Published September 14, 2005 in Trumansburg Free Press (Trumansburg, NY)

Land & People
Lydia Sears's History of Trumansburg

by Bill Chaisson

First published by the author in 1978, Lydia Sears’ A History of Trumansburg, New York, 1792-1967 is in its fourth printing (1993) and approaching the 30th anniversary of its first appearance. It might be the right time to think about a special anniversary issue, with reprinted photographs and some footnotes to clarify references in the text (“near Dr. Carl Smith’s home”) that were clear in 1978 and are now historical. This is a pithy, personable account of a village with a preternaturally colorful history.

Ms. Sears’ source materials include diaries (those of David McLallen and Albert Stone), the account books and letters of Hermon Camp, and personal scrapbooks from the 19th century. These sources cause this to be chiefly a social history, with politics, business and nature playing supporting roles. Perhaps the longest thread in the fabric woven here is the struggle between the forces of hedonism and temperance. Nearly every chapter in the book contains some reference to seemingly eternal battle between drinking and cutting up and temperance and religion. Accounts of the 19th century are full of riotous parties and of riots breaking out at parties. Western New York was called the “Burnt Over District” in the 19th century because it was the epicenter for so many religious revivals.

The 1820s-1830s was the period of the “Second Great Awakening” (the First was in the 1730s-40s and the Third from the 1880s–1900s) and Trumansburg did not escape its sweep. According to Sears, “By the late 1820s, drinking and drunkenness had assumed alarming proportions and the temperance movement, which began in England, found a receptive public in many parts of the United States, including Trumansburg and its environs. On May 1, 1828 John McLallen took down the “rum pole” (against which bottles were traditionally broken) in front of his tavern and later in the year even Hermon Camp joined the movement.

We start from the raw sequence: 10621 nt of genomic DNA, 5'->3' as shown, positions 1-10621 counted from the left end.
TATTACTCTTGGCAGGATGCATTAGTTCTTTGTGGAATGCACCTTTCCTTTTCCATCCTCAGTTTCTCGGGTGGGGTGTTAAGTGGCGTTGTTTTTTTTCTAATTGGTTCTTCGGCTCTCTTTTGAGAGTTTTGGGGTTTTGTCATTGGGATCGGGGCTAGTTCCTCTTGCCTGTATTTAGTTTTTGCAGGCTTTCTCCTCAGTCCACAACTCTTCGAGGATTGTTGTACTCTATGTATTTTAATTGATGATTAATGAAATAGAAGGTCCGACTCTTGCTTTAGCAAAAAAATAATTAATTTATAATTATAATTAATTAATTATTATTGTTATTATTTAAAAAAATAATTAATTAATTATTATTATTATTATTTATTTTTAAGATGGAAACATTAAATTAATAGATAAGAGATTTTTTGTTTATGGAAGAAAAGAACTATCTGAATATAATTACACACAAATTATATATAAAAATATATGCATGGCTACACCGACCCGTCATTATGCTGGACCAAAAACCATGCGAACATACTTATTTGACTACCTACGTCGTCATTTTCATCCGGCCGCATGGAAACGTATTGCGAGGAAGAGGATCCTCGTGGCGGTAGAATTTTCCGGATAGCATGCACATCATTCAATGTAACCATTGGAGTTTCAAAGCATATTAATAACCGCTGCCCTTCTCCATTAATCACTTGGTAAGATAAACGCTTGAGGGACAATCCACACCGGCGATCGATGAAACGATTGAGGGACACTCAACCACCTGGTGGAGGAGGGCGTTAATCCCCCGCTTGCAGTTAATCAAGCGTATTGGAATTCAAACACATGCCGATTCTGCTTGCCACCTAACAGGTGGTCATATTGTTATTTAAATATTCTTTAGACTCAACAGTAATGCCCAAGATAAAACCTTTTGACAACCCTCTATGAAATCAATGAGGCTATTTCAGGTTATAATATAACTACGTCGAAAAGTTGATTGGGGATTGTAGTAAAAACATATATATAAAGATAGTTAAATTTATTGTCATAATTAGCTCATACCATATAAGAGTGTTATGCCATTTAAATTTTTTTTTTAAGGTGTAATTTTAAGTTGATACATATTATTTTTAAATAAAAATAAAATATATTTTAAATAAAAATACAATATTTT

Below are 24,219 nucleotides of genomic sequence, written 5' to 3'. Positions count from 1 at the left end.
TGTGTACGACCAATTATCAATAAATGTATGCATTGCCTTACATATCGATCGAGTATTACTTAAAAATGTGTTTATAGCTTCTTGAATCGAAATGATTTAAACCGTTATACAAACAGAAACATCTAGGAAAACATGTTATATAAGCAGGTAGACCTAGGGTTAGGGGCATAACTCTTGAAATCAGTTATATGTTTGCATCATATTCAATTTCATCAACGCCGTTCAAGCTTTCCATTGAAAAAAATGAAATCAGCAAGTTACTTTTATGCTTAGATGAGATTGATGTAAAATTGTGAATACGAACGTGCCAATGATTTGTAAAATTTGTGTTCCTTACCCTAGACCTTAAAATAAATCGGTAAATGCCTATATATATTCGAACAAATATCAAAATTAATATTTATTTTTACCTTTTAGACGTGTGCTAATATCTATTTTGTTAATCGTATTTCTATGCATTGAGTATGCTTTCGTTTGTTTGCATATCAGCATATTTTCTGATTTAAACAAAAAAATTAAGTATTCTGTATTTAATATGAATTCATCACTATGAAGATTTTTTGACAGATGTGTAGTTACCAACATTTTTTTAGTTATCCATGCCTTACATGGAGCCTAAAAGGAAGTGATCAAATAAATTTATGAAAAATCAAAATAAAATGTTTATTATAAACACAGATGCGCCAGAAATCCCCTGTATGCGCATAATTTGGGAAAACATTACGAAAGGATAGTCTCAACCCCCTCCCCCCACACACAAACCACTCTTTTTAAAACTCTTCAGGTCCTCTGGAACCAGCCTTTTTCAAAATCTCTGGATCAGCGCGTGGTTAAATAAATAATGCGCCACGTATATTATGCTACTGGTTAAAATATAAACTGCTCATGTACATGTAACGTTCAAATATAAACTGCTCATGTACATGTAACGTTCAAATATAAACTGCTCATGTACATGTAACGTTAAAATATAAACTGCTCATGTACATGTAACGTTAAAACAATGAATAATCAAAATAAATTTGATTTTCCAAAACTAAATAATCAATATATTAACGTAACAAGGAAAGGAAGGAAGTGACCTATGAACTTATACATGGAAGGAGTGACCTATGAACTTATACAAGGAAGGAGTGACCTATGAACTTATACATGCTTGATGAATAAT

One of the many delightful aspects of this book is Sears’ wry editorial sense of humor. To wit: “Trumansburg, never noted for half measures, changed, almost over-night from a  sinful, rowdy place into a decent, circumspect hamlet.” Later in her narrative Sears’ quotes some of the purple prose from an address commemorating Civil War dead and observes sardonically “It was a long speech.”
Natural history is not specifically addressed at any length in Sears’ book, but inevitably it stands along the margins and can be inferred between the lines. For example, in the wake of the religious revival there were many baptisms in Trumansburg in 1830. They were done either in the lake or in the creek below Hector bridge. It is probably not a coincidence that immersions were done on the upstream side of the village. Although the germ theory of disease was unknown at this time (it would introduced to American public health in the 1890s by native Trumansburger Hermann M. Biggs), one suspects that the creek looked cleaner as it came into the village than after it passed through it. Then again, perhaps it was simply easier to get down to the creekside at Hector Street than at Main Street. Sears’ text prompts many such questions throughout.

There is also much incidental information about nature and natural resources to be found. Cayuga Lake was frozen completely over in 1836, allowing people to cross on foot and in sleighs, and during the same winter “passenger pigeons flew uncommonly thick”. In 1845 Hermon Camp purchased most of the building materials for the construction of his house (completed in 1847) locally “except such items as marble, glass and brick” and “all labor hired was from the community”. Between the 1850s and into the early 20th century, “bluestone” was quarried locally and “shipped by water to the larger cities of the state, especially New York”. In the 1880s “farm products were abundant, especially in the last half of the decade and Trumansburg continued to be a shipping center both by rail and boat.”

References to industry are few to non-existent in the last few chapters. After the Second World War Trumansburg seems to have started the trend toward its present state of having a service economy and essentially no industry. The final chapters are quietly elegiac, with many endings (passenger train service ended February 3, 1963) and improvements (the central Main Street parking lot constructed to replace “old, old houses” partially destroyed by fire in 1965), replacing stories of beginnings and expansions.  Sears, in effect, shows the arc of American history in a microcosm, and she does it with economy and style.

Lydia Sears’ history is on the shelves at the Ulysses Philomathic Library and is available at the historical society.

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Last revised:  January 2, 2006